Andrea is Going Bionic

I was born with bilateral clubfoot. I could go into all the technical jargon, but unless you're fluent in medical terminology, I'll stick with the simple way of describing it.

(1992. Two months old between castings) 

Clubfoot is a deformity which causes a newborn's feet to point down and inward. Tendons on the inside and rear of foot are too short and pull the foot into a "C" shape.

(1992. My brothers Joseph and Josh when imwas a month or so old) 

As an adult, I am pretty use to having clubfoot. I take care when I buy shoes. I used to think I'd have to buy two different sizes. Obviously not, but still. I even used to wear boots, flats, or sneakers to dances in high school. When I get tired, and by that I mean when my ankles get sore, I limp. Two summers ago, I started to experience severe pain in my left ankle and the pain has progressively gotten worse. And it's odd for me to think about it, but my family has never known me without pain. My parents just knew at the end of everyday, I'd be limping around and it was just a normal thing. But l'm sick and tired of that being the norm.


(2017. Current x-rays.) 

My pain is heavily interfering with my quality of life and my ability to be the best employee, daughter, aunt, and friend I can be. I want to be able to walk through the mall and not have to take breaks. Or go play disc golf in the woods and not be scared of stepping the wrong way and not being to walk for a few days. I want to run in the backyard after kids one day and then later carry them up the stairs after they fall asleep on the couch beside me. I can't even do the things I'd would love to do with my niece or nephew. To remedy the pain I have tried quite a bit of 'solutions'. I even Black Friday shopped while on crutches one year with my mom-- BECAUSE NOTHING STOPS US FROM DEALS!! But, I digress. Nothing has been enough to help me, let alone get active. I want a better chance at doing all these things and more.

(2009. Leaving the Sadie Hawkins dance) 

Funny thing is that the place that brought me this little beacon of light....happened to give me the worst anxiety. I joined a clubfoot community on Facebook and through them is where I first heard about a medical device called the ExoSym. But when I first got in there, I had one of the worst panic attacks of my life after reading through the stories of others. Because I had never had another clubfoot case so tangible and so accessible to speak to. To read the different stages of life and different plans of action-- it was an overload. But then after a month of limited reading on them (to keep myself from freaking out again... I finally did it. I reached out and asked for help. And they gave me some amazing encouragement and advice. So here we are.

(2017. Attempted stand up paddle boarding)

The ExoSym/IDEO acts basically like a highly sophisticated, light-weight, shock absorber for the foot. So I can go back to everything that makes life worth living even continue working on my feet. Something that many take for granted just because they just don't know any different. But with this, there will be no stopping me. Its basically a new lease on life; there are no words to explain how much of an impact that these braces will have on my life.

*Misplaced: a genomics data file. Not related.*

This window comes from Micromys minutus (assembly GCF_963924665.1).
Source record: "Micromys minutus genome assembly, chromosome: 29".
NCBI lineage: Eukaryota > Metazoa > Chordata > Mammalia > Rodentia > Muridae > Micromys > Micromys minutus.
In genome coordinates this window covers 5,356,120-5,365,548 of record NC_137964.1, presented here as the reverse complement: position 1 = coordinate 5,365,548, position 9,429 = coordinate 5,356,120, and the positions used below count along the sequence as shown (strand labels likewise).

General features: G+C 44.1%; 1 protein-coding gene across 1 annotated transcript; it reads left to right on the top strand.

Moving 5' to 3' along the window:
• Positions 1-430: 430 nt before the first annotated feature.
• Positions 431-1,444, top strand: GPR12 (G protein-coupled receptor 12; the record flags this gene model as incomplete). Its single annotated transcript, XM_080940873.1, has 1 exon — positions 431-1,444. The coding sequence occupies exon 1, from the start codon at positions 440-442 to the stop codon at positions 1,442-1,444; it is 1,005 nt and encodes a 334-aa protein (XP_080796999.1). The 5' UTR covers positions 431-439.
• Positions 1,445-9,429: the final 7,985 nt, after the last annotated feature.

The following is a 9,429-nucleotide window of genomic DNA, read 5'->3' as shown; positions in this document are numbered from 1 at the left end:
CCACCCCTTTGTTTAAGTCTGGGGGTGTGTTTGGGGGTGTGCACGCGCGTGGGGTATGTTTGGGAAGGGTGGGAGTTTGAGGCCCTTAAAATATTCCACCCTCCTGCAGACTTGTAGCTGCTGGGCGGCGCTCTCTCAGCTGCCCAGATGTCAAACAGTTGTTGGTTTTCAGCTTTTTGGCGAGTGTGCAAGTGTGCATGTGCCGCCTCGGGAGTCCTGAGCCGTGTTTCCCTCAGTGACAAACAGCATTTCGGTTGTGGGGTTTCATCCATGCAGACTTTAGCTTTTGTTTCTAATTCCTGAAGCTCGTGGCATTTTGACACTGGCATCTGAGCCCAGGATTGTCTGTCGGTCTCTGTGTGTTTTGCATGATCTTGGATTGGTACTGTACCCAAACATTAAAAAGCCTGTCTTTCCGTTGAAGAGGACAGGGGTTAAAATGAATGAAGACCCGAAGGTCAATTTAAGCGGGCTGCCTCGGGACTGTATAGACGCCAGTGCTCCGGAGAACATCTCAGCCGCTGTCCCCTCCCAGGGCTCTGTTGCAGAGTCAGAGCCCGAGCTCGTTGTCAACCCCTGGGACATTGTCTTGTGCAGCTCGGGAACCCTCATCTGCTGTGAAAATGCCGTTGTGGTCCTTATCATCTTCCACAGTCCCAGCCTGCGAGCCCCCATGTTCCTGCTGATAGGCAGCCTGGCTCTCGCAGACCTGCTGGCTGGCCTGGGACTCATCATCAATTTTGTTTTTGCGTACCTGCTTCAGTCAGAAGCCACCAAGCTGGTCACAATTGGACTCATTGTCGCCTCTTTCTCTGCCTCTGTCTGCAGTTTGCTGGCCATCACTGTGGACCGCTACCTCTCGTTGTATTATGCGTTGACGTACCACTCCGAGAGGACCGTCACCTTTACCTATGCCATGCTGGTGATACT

A man named Ryan Blanck (pictured above) designed the Intrepid Dynamic Exoskeletal Orthosis (IDEO) at the Center for the Intrepid, Brooke Army Medical Center in 2009. His goals were to reduce pain and restore mobility to active-duty and retired service members with limb salvage conditions as a way to avoid amputation. Think: the last stand. It uses a strut system to store up the energy and release it during walking while propelling you forward. It will also keep my feet in alignment, give me an arch, and control my ever present nerve pain. Two birds with one device, both my nerve and bone pain will be controlled.

(An example of an exosym) 

The cost of a single device is $9,000 and I need two! Included in this cost will be: physical evaluation, casting, fabrication and fitting of the test device, followed by the actual carbon fiber brace.  Also included are the associated functional costs for the training of use and any adjustments. Half the dues have to be paid during the training, the rest can be paid later on ( I believe within six months ). In the next few months, I hope to travel to Gig Harbor, Washington-- right outside of Seattle. The time there will be spent in close proximity to the clinic to be on-site for the whole process while I work with this amazing team and the actual designer himself, Ryan Blanck.

I have given up enough time to these feet. There comes a time when you stop just settling and you start fighting back. This is that time for me. This is my chance to take back my life and REALLY live it to the fullest. So if there is anything you can contribute, you will become a building block towards a brighter, more active future for me, my family, and friends.

Join the fight, change a life.

Donations

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  • Anonymous 
    • $158 
    • 38 mos
  • Glynnis Janzen 
    • $40 
    • 39 mos
  • Lindsay David 
    • $20 
    • 41 mos
  • Sonya Bard 
    • $100 
    • 41 mos
  • Kelly Thorvalson 
    • $50 
    • 41 mos
See all

Organizer

Andrea Marie Sherman 
Organizer
Charleston, SC
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